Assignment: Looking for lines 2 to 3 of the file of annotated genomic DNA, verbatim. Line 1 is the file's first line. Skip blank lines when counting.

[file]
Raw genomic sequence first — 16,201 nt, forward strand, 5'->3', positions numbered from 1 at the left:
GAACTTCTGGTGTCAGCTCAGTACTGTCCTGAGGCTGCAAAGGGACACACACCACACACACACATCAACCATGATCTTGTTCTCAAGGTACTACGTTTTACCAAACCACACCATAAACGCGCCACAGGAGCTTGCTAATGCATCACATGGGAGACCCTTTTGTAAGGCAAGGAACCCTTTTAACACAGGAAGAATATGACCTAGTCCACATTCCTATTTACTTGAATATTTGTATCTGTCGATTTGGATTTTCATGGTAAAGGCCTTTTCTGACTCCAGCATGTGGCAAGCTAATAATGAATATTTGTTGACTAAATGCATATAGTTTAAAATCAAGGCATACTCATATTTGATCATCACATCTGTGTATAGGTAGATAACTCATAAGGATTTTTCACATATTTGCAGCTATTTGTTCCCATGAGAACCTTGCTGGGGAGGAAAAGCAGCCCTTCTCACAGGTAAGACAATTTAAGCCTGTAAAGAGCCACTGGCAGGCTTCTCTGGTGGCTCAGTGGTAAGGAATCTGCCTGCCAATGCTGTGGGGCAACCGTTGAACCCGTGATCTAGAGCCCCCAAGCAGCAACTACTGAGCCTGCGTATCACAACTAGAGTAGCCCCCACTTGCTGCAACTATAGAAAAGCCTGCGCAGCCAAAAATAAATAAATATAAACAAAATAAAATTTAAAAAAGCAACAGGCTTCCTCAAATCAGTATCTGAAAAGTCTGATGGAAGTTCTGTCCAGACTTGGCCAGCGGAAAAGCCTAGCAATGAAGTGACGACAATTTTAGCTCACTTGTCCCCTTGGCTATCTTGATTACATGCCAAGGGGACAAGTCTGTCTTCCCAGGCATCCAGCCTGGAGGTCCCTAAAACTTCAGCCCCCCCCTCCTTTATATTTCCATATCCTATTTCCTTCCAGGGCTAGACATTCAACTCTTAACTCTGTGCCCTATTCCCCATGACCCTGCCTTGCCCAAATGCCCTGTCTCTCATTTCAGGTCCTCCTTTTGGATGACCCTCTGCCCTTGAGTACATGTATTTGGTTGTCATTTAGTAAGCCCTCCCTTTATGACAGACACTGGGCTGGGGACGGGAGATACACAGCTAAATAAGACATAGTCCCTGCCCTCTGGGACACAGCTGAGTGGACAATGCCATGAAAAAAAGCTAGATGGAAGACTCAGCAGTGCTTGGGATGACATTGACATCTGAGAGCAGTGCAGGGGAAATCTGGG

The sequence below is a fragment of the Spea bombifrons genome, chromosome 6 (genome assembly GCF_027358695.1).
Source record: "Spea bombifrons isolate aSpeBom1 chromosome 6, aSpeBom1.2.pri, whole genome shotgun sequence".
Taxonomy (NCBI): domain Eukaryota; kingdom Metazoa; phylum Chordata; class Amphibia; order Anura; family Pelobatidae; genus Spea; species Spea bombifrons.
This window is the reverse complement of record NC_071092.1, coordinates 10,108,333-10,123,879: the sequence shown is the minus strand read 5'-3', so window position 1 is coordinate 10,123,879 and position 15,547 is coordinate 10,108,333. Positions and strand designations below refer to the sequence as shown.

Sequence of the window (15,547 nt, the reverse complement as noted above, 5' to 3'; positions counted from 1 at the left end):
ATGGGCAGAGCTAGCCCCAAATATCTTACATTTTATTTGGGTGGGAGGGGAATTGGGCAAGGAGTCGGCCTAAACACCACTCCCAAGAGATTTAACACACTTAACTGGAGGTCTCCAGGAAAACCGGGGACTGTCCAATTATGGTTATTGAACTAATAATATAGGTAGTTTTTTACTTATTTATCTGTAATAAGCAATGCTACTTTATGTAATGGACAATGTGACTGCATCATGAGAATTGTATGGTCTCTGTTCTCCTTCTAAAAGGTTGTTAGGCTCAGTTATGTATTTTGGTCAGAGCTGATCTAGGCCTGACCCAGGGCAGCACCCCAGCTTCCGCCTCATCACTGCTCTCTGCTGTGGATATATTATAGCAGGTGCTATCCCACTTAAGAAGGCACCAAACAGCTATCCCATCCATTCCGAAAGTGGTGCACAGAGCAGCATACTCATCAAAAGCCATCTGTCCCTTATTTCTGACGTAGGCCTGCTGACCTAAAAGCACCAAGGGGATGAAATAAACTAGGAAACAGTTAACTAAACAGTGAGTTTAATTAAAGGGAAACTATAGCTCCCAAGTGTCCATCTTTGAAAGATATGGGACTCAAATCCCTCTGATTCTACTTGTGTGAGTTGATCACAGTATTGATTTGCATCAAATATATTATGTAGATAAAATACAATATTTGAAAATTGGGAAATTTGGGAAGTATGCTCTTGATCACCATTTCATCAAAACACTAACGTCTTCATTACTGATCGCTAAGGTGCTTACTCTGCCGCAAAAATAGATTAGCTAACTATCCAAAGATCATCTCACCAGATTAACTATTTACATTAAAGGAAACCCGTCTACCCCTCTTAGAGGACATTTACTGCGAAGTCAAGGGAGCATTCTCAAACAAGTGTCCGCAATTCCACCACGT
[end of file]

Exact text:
GAACTTCTGGTGTCAGCTCAGTACTGTCCTGAGGCTGCAAAGGGACACACACCACACACACACATCAACCATGATCTTGTTCTCAAGGTACTACGTTTTACCAAACCACACCATAAACGCGCCACAGGAGCTTGCTAATGCATCACATGGGAGACCCTTTTGTAAGGCAAGGAACCCTTTTAACACAGGAAGAATATGACCTAGTCCACATTCCTATTTACTTGAATATTTGTATCTGTCGATTTGGATTTTCATGGTAAAGGCCTTTTCTGACTCCAGCATGTGGCAAGCTAATAATGAATATTTGTTGACTAAATGCATATAGTTTAAAATCAAGGCATACTCATATTTGATCATCACATCTGTGTATAGGTAGATAACTCATAAGGATTTTTCACATATTTGCAGCTATTTGTTCCCATGAGAACCTTGCTGGGGAGGAAAAGCAGCCCTTCTCACAGGTAAGACAATTTAAGCCTGTAAAGAGCCACTGGCAGGCTTCTCTGGTGGCTCAGTGGTAAGGAATCTGCCTGCCAATGCTGTGGGGCAACCGTTGAACCCGTGATCTAGAGCCCCCAAGCAGCAACTACTGAGCCTGCGTATCACAACTAGAGTAGCCCCCACTTGCTGCAACTATAGAAAAGCCTGCGCAGCCAAAAATAAATAAATATAAACAAAATAAAATTTAAAAAAGCAACAGGCTTCCTCAAATCAGTATCTGAAAAGTCTGATGGAAGTTCTGTCCAGACTTGGCCAGCGGAAAAGCCTAGCAATGAAGTGACGACAATTTTAGCTCACTTGTCCCCTTGGCTATCTTGATTACATGCCAAGGGGACAAGTCTGTCTTCCCAGGCATCCAGCCTGGAGGTCCCTAAAACTTCAGCCCCCCCCTCCTTTATATTTCCATATCCTATTTCCTTCCAGGGCTAGACATTCAACTCTTAACTCTGTGCCCTATTCCCCATGACCCTGCCTTGCCCAAATGCCCTGTCTCTCATTTCAGGTCCTCCTTTTGGATGACCCTCTGCCCTTGAGTACATGTATTTGGTTGTCATTTAGTAAGCCCTCCCTTTATGACAGACACTGGGCTGGGGACGGGAGATACACAGCTAAATAAGACATAGTCCCTGCCCTCTGGGACACAGCTGAGTGGACAATGCCATGAAAAAAAGCTAGATGGAAGACTCAGCAGTGCTTGGGATGACATTGACATCTGAGAGCAGTGCAGGGGAAATCTGGG

The sequence below is a fragment of the Spea bombifrons genome, chromosome 6 (genome assembly GCF_027358695.1).